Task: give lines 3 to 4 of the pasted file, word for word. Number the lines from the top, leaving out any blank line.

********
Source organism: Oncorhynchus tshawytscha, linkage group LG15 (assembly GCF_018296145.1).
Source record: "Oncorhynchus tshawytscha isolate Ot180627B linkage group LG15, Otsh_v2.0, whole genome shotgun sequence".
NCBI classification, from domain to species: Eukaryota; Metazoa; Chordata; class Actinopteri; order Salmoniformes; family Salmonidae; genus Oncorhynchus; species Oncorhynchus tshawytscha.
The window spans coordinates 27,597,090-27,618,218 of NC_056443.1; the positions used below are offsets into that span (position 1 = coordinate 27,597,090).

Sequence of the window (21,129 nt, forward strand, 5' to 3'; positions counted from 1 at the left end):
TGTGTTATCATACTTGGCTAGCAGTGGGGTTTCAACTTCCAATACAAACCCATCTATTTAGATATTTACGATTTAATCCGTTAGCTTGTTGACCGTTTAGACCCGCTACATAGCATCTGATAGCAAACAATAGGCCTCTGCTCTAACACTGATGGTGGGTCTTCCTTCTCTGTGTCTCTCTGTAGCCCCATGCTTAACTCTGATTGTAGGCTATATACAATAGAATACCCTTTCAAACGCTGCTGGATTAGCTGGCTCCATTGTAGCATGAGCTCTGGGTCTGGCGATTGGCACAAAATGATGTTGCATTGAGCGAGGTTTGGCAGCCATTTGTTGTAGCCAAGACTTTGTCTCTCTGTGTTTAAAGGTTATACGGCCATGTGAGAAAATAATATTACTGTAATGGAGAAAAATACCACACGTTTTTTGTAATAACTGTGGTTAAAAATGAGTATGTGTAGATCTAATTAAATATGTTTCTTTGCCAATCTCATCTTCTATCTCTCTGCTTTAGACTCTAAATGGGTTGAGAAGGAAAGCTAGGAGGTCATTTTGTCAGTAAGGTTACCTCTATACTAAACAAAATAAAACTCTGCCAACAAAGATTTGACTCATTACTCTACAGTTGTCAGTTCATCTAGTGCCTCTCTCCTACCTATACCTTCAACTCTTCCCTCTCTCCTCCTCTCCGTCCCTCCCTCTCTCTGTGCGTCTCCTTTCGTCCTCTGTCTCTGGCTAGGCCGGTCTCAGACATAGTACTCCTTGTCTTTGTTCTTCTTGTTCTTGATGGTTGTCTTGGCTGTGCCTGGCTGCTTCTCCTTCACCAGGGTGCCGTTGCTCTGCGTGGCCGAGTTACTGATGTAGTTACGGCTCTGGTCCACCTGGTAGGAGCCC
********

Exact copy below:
NCBI classification, from domain to species: Eukaryota; Metazoa; Chordata; class Actinopteri; order Salmoniformes; family Salmonidae; genus Oncorhynchus; species Oncorhynchus tshawytscha.
The window spans coordinates 27,597,090-27,618,218 of NC_056443.1; the positions used below are offsets into that span (position 1 = coordinate 27,597,090).